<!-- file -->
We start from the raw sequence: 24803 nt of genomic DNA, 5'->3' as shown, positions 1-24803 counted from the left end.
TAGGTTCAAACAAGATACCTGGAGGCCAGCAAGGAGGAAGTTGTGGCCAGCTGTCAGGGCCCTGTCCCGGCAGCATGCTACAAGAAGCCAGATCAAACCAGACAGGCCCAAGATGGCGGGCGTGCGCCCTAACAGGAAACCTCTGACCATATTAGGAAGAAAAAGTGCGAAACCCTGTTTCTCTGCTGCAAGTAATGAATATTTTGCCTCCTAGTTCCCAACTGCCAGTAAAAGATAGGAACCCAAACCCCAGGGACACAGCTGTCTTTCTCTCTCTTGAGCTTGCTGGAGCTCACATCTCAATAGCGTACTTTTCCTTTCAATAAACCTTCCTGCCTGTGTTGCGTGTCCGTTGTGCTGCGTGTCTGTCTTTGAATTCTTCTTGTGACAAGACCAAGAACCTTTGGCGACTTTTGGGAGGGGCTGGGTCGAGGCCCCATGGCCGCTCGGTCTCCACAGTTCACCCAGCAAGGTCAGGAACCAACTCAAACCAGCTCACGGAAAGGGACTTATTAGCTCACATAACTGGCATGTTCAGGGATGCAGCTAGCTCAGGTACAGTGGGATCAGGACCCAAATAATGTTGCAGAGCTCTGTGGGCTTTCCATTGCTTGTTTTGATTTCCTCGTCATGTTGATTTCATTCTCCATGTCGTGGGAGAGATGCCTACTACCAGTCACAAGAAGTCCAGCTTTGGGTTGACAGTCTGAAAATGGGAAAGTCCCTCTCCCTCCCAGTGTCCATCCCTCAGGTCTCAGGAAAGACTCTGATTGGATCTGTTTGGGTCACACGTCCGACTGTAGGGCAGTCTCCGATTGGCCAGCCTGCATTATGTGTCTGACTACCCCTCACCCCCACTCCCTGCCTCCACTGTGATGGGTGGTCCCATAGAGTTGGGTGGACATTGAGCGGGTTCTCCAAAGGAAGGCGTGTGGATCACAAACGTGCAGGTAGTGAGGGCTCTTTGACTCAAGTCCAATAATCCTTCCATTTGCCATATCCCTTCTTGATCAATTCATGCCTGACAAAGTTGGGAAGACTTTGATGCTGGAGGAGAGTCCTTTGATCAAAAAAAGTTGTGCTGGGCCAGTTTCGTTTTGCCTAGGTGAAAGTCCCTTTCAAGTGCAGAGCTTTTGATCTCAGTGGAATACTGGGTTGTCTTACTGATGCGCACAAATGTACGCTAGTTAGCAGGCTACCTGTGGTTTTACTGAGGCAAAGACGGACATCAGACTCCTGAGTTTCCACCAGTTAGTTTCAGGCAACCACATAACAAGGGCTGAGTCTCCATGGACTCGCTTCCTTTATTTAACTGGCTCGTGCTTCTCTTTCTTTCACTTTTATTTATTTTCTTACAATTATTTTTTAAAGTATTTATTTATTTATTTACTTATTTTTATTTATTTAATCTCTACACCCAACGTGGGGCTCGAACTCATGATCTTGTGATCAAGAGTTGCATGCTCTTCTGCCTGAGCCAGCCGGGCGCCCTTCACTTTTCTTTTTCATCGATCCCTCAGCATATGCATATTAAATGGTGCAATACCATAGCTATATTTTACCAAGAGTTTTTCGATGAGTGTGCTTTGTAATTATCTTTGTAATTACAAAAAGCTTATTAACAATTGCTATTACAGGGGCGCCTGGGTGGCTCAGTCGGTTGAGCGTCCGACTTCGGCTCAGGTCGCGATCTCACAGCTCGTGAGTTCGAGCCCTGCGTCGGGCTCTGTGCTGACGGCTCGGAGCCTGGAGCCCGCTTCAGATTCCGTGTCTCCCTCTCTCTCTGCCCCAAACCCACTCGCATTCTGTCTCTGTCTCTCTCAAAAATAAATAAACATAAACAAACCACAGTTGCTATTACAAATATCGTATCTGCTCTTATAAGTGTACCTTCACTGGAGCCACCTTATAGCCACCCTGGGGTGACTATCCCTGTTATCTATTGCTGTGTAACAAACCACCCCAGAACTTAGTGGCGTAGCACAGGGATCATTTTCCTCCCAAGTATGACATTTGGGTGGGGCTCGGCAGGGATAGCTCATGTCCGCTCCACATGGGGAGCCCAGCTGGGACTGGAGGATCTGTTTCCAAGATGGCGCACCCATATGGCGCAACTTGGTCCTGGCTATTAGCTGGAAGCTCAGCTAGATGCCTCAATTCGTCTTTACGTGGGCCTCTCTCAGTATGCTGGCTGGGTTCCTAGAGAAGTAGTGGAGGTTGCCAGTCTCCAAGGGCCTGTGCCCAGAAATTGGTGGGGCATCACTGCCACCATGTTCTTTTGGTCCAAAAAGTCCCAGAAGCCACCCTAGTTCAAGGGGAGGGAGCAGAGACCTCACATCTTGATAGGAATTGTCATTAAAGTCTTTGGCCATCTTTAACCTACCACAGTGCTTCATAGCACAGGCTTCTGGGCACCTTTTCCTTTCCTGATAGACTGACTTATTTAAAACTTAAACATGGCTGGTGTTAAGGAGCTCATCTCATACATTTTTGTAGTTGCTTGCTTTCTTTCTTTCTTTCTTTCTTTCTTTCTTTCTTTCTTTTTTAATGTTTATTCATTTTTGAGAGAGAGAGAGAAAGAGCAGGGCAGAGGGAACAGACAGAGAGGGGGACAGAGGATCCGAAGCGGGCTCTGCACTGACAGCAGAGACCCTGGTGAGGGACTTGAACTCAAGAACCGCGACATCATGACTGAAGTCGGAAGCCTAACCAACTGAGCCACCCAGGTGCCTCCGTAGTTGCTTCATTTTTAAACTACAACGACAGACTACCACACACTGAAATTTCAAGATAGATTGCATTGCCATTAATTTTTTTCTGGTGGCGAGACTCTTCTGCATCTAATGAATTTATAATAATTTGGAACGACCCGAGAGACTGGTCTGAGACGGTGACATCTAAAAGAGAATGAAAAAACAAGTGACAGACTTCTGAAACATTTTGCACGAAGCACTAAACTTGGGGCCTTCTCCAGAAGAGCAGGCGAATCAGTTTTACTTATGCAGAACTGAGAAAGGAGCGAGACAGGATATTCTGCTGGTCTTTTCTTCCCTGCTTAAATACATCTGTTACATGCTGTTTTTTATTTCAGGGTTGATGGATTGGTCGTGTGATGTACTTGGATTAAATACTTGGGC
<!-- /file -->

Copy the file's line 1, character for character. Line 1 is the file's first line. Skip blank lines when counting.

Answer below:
We start from the raw sequence: 24803 nt of genomic DNA, 5'->3' as shown, positions 1-24803 counted from the left end.